Reinvesting in the business

If you own a home, you know that somewhere in the basement is a sensor that’s linked to your bank account. Too much cash on hand? There goes the furnace! Getting a bit ahead? Where did that leak in the ceiling come from? Just finishing the car payments? Look, we have bats in the attic!

Chaplin_-_Modern_TimesMany of these woes can be prevented, or at least postponed, by regular maintenance. While spending $5.000 on a new roof is probably the least exciting way to spend a five large, it’s way more fun than replacing your entire kitchen after a downpour, and cheaper, too. For many companies, capital expenditures are unexciting — but good for the firm and its profits in the long run. Unfortunately, it may take Wall Street a while to get used to the notion.

In recent years, companies have been delaying reinvesting in their people and equipment, while hoarding cash and buying back shares. But this, like putting off that new roof, has its drawbacks. If you don’t pay people well, they go away.  If you don’t modernize your equipment, your product quality falls behind.

Furthermore, while capital expenditures detract from a company’s earnings in the short term, they are a powerful driver of the economy. When you start buying new forklifts, computers or delivery trucks, other companies typically see their profits rise — and they start hiring as well. It’s a virtuous cycle.

Reinvesting in capital equipment is good for a company in the long run. Nasdaq has an admittedly obscure index called the Nasdaq US CapEx Achievers Index, which tracks companies that have increased capital expenditures for three consecutive years.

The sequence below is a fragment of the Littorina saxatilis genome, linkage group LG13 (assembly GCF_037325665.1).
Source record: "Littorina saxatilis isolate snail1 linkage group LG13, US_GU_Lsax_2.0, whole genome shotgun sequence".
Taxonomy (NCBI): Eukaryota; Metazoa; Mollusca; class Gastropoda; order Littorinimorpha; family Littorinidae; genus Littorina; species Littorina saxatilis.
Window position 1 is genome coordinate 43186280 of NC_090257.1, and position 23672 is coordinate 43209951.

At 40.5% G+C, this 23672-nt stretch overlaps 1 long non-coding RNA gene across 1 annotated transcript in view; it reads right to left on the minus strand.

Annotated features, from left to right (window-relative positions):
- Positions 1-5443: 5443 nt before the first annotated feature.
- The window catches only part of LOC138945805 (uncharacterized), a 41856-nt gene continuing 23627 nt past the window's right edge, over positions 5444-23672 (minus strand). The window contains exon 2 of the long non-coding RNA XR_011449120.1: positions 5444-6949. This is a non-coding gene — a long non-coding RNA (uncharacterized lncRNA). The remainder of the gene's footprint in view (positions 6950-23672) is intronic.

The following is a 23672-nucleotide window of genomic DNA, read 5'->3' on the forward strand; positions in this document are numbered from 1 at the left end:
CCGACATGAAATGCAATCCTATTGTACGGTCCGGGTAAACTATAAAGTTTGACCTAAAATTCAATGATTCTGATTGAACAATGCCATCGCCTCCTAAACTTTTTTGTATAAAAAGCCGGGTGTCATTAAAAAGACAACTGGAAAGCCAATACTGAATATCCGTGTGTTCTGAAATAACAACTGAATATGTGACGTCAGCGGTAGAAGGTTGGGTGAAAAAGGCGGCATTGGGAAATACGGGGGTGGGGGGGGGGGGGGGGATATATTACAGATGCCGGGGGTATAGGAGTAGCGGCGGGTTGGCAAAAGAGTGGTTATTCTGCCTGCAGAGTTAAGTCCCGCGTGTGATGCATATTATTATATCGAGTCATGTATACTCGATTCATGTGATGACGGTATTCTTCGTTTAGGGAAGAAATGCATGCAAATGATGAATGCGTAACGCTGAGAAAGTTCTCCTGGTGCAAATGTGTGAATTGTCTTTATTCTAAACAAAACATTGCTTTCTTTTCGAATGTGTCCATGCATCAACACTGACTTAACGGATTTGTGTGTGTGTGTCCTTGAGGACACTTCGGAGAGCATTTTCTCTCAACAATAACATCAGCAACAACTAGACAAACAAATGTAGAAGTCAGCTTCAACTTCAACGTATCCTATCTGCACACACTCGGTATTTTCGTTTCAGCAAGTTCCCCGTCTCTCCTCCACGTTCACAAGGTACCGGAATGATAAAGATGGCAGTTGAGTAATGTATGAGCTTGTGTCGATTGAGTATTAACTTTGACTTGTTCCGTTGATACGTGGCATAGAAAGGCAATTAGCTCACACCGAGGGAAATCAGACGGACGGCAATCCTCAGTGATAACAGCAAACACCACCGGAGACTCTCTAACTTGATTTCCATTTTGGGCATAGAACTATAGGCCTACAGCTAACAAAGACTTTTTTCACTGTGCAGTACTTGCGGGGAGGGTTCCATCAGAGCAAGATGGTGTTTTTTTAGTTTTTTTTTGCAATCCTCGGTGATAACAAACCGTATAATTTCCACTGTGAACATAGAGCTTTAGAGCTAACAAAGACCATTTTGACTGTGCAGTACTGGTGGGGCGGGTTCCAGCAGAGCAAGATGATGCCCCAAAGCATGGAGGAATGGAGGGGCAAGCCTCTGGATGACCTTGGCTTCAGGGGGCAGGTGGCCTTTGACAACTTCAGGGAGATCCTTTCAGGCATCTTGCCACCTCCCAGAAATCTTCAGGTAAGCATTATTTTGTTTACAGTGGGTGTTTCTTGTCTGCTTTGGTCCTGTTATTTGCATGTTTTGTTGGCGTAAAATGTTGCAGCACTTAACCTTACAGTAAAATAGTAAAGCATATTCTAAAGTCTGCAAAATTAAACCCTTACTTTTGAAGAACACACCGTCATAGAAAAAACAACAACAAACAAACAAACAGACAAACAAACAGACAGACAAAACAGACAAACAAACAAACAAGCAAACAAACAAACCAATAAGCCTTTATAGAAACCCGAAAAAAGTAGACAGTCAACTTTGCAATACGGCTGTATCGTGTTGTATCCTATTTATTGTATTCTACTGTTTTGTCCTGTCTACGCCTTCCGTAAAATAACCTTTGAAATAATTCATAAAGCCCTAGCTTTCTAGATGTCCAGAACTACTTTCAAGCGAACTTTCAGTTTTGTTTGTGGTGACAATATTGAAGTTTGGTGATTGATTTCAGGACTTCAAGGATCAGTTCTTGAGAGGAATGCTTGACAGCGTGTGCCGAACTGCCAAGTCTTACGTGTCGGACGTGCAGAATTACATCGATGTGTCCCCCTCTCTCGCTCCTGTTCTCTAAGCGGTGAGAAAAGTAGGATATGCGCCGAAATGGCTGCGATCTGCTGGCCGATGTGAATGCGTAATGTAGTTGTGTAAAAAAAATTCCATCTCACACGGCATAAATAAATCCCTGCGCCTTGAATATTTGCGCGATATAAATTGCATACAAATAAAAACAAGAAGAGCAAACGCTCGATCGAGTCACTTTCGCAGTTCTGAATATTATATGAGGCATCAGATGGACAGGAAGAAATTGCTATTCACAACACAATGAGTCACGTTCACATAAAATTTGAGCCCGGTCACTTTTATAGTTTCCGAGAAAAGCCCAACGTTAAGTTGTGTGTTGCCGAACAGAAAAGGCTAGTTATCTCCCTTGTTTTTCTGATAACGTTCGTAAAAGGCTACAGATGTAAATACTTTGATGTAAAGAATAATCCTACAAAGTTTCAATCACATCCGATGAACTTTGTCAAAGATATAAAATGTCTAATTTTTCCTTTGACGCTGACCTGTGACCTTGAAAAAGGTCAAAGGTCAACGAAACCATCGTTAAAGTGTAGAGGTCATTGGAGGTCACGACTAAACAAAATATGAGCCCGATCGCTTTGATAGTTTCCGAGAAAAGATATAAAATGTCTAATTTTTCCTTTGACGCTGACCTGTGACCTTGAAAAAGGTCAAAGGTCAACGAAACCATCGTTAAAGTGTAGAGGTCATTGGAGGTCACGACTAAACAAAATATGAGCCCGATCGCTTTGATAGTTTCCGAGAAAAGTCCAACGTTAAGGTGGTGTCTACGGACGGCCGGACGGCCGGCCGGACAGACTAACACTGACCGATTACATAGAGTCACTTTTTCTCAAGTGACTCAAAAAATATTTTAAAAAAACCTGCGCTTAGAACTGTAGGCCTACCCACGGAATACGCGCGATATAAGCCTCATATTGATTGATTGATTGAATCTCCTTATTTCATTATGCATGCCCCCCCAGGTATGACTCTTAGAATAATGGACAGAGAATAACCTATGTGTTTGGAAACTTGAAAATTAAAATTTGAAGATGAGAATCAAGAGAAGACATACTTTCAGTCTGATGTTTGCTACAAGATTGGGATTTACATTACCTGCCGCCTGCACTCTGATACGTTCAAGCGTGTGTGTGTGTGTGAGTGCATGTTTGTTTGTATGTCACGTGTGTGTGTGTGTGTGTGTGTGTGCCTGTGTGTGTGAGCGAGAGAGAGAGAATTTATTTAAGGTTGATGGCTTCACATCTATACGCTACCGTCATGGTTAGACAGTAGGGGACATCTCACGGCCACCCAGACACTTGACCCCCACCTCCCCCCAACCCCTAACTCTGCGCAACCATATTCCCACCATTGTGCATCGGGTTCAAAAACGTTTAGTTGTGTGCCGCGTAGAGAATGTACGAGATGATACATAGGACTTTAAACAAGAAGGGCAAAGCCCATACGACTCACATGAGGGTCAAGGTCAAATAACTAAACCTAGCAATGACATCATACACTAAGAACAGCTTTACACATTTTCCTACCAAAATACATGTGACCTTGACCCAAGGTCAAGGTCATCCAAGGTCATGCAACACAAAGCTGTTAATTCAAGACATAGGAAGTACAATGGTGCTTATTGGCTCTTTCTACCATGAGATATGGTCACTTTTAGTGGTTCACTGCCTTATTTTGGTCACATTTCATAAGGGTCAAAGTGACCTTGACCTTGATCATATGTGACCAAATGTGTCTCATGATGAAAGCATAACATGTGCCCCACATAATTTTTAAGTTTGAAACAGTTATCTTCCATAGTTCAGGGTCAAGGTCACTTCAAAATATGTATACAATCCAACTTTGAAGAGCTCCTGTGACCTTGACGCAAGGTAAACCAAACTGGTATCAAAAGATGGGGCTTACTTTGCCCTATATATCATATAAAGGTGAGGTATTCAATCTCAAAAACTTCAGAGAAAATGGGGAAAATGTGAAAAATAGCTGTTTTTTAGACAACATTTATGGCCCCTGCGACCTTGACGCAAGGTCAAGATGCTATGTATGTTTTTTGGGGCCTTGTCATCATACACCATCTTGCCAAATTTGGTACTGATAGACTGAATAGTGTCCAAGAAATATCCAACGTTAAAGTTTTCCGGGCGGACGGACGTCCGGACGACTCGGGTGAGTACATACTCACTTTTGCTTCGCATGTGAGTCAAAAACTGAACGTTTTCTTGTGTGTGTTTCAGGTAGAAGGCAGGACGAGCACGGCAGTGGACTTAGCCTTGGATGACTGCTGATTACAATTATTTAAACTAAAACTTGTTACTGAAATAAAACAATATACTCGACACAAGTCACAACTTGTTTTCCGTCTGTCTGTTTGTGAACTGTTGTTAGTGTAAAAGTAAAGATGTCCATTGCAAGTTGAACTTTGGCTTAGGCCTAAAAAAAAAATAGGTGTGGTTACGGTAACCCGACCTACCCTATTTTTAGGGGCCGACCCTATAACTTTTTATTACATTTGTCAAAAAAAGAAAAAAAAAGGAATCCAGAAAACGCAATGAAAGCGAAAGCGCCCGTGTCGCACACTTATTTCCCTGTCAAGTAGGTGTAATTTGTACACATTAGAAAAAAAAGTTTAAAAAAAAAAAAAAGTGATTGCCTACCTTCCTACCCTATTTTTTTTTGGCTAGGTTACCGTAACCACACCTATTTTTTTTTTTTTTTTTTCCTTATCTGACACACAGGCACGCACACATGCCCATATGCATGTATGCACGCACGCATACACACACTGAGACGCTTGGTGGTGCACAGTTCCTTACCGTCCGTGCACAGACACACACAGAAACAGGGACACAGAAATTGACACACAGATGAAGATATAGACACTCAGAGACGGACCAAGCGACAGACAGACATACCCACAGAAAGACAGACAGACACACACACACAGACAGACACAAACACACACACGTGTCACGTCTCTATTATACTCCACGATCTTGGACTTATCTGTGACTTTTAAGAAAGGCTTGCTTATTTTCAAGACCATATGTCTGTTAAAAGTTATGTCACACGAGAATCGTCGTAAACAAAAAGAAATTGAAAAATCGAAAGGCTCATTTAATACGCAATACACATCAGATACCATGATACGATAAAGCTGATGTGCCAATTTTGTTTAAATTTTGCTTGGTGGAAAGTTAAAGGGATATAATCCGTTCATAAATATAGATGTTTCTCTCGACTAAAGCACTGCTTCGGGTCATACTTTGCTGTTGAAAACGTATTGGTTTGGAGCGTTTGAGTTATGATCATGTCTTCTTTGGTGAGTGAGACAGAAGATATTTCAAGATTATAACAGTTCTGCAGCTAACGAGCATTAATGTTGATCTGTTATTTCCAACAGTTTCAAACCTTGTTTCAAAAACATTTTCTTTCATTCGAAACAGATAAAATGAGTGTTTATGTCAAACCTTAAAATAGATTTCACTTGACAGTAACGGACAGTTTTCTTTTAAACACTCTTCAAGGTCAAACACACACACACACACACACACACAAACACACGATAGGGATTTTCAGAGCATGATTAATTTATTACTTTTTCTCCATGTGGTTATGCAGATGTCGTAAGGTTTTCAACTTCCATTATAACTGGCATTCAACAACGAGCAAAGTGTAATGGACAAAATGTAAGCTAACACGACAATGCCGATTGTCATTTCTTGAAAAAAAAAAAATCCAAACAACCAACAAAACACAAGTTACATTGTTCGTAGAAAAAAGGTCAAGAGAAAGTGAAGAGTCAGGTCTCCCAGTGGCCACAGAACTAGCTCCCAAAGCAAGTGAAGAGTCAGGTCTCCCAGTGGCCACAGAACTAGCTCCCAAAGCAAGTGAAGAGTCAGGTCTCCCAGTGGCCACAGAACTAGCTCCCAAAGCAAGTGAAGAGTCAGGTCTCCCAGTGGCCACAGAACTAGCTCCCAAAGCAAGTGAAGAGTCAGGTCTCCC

Through 2014, the CapEx Achievers index has gained an average 15.99%, according to Nasdaq, vs. 15.45% annually for the S&P 500. And for the past five years ended July, CapEx Achievers have gained 119.5% vs. 91.7% for Dividend Achievers — stocks that have raised their dividends each year for 10 years or more.

Big investments in business don’t usually please investors, who often have the attention span of a gna. For example, investors punished Walmart stock Tuesday in part because the company has been increasing its investment in its U.S. stores, and raising salaries, albeit reluctantly. (The rising dollar also hurt its returns from overseas). So far this year, several of the CapEx achievers have also been clobbered:

  • Chevron: -19.6%
  • Procter & Gamble: -13.6%
  • Oracle: -10.3%
  • 3M: -6.7%

Nevertheless, capital spending does seem to be coming back into vogue. If you take out energy spending, which is in clear contraction, capital expenditures for companies in the Standard and Poor’s 500 have risen 9.4% the past 12 months.. And, says S&P, strategies to woo shareholders — buybacks and dividend increases — are set to fall slightly in the second quarter both on a quarterly basis and last 12 months.

If, in fact, companies are starting to loosen their purse strings for a bit, that’s good news for the economy. But it may also foretell a slowdown in earnings — and stock prices — in the next few quarters. But that seems like a relatively small price to pay for much-needed improvements.

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